Monday, June 20, 2011

Rumor: Nikita Filatov Available For Low Return; Worth Game For Rangers?

The ability to acquire talent is something that every team must consider when the opportunity presents itself.  On natural talent alone, few if any prospects in the game today can match Nikita Filatov of the Columbus Blue Jackets.  Filatov was selected 6th overall in the 2008 NHL Entry Draft, but has failed to live up to the potential that made him be chosen that high over the past three years. 

The frustration with Filatov has gotten to the point where Aaron Portzline of The Columbus Dispatch speculated yesterday that Filatov could be had for as little as a fourth rounder or a middle-prospect.
And then there's Nikita Filatov, who is quickly running out of time to prove his NHL worthiness. If the right offer is made - a fourth-round draft pick, a middling prospect or an aged veteran - Filatov will be sent packing.
Filatov is not the first high pick to fail to make it from the Columbus organization and the question becomes whether the issue is with him or how they develop players.  The answer is probably that blame exists on both sides of that equation.  Should the Rangers take the gamble and deal for Filatov if he is available?

There is a reason that a player of Filatov's talent is potentially available at this kind of price and that is mainly about maturity and effort concerns.  When you are the Rangers and the identity of your team is built around effort, it is certainly an issue because Filatove could quickly end up on the bad side of coach John Tortorella.  The other side of that equation however is the price tag that Portzline is speculating, which makes the gamble that it could work intriguing.  While he does not fit the mold of players the Rangers have shaped the team around and there are questions as to whether he can make it in the NHL, if you can trade from the massive defensive depth in the minors to acquire a talent like this, then the gamble is something worth doing.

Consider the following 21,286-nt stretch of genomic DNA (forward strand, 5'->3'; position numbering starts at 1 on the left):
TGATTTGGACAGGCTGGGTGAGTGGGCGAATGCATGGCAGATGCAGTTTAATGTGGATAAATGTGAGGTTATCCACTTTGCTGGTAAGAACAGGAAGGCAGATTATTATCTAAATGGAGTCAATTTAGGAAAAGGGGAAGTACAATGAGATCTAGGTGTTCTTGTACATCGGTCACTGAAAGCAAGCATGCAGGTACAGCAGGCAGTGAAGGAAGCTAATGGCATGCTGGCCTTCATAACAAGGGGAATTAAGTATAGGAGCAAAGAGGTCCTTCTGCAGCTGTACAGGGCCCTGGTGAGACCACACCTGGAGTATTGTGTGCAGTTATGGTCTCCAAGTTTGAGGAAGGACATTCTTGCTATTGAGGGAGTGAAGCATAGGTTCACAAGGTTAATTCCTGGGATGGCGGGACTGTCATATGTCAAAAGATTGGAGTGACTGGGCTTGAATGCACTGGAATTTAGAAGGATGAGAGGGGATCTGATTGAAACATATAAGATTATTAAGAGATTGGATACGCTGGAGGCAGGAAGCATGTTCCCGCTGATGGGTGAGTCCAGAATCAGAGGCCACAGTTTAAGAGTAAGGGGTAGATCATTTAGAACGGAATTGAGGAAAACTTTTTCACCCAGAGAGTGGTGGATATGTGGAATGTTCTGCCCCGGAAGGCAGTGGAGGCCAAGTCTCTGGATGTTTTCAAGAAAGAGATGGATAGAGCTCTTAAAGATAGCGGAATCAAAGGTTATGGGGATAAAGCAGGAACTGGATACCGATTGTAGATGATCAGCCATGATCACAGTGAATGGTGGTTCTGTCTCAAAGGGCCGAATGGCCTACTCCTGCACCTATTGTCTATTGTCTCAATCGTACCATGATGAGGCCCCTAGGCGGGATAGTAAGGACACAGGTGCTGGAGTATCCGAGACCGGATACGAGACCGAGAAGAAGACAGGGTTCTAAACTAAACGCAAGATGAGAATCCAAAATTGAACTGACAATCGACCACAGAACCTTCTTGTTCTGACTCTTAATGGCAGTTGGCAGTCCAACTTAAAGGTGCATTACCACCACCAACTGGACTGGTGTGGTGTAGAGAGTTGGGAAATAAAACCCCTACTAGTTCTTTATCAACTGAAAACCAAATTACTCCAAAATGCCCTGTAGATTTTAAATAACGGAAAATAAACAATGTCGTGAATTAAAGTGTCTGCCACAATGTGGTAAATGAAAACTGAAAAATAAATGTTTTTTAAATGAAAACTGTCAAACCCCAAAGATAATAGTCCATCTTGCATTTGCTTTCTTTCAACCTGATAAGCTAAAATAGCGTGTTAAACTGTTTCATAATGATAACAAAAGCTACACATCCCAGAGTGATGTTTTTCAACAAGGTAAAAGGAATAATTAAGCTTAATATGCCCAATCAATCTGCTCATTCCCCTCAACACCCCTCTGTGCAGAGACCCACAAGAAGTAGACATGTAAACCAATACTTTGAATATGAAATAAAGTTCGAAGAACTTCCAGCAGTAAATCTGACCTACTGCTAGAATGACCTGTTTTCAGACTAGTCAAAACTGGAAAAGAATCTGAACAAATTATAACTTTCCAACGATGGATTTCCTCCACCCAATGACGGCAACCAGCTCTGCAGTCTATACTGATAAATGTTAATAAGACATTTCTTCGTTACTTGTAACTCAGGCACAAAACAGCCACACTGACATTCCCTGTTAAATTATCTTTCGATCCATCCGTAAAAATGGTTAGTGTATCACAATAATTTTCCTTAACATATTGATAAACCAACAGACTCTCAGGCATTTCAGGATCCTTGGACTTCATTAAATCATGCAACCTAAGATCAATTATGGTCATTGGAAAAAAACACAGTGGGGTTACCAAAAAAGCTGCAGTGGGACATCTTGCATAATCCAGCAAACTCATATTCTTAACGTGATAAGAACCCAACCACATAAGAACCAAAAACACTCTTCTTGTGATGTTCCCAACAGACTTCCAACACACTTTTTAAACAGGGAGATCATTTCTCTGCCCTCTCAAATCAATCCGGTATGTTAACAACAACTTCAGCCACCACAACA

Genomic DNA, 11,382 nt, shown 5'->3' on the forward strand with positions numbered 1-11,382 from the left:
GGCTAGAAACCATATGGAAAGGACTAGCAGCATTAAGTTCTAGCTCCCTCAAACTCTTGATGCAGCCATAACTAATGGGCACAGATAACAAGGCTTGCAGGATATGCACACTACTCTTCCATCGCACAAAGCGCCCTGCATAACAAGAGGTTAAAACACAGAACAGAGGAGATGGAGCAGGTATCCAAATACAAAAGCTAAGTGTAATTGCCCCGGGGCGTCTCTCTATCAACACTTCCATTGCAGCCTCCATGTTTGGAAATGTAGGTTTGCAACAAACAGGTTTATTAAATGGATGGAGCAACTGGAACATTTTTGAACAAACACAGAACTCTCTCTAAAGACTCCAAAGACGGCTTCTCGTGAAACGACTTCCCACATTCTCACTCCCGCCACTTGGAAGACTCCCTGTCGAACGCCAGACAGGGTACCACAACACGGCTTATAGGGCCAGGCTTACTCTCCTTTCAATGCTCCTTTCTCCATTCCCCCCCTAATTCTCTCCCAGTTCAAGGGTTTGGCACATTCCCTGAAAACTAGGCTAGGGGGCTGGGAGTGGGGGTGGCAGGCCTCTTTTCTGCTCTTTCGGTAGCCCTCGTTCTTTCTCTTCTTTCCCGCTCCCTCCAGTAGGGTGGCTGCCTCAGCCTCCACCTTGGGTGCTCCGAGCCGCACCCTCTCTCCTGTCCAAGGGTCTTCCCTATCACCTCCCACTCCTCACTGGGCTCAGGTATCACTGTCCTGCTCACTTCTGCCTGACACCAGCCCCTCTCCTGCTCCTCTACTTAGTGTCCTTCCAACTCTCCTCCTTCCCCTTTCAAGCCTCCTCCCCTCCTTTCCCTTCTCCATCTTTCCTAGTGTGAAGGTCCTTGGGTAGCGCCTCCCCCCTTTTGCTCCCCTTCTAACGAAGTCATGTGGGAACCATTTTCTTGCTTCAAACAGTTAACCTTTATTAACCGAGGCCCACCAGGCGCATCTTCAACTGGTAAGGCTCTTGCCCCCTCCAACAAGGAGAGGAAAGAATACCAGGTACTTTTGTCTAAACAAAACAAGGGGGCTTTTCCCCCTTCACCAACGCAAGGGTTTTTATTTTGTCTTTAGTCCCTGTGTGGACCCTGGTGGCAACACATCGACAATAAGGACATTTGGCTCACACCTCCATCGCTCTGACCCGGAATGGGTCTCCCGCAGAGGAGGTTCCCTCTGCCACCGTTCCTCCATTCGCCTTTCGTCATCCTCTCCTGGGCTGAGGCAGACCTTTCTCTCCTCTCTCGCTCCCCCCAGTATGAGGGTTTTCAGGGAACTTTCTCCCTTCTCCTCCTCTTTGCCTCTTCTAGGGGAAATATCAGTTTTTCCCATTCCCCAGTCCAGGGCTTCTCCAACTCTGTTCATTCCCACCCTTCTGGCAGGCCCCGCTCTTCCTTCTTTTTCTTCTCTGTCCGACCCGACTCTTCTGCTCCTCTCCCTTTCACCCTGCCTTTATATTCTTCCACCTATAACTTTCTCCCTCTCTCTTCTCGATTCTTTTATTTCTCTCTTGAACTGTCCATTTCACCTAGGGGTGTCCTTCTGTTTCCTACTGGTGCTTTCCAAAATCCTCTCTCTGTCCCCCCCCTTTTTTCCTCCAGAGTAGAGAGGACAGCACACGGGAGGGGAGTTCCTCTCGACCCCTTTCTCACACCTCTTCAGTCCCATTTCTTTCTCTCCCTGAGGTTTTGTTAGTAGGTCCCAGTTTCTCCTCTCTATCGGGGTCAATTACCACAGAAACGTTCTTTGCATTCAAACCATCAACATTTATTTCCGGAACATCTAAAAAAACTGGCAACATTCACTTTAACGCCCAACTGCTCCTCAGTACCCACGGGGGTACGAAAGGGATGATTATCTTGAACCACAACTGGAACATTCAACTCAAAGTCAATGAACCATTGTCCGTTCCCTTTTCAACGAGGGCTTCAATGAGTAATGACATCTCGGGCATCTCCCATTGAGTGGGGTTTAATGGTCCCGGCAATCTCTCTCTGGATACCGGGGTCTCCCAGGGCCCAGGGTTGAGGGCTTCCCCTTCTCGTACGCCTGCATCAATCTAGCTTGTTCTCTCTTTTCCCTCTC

A deal for Filatov would allow the Rangers to bring in a first round talent, at wholesale prices, and hope that their system is able to get the most out of the talent.  This is not trading a young, solid defender for Zherdev from a few years ago, but it is somewhat similar to dealing for Wolski as the discount price made the potential reward very intriguing.  There is no talk of giving up a piece that likely ever makes it in the NHL for the Rangers.  Trading from a position of strength, like the Rangers defensive prospects, in order to gamble on elite forward talent, which the organization lacks, is a smart move.  The comparison between the upside and downside to a move like this is a no brainer as while Filatov may has holes in his game, and may never reach his potential, the reward far outweighs what the team is risking.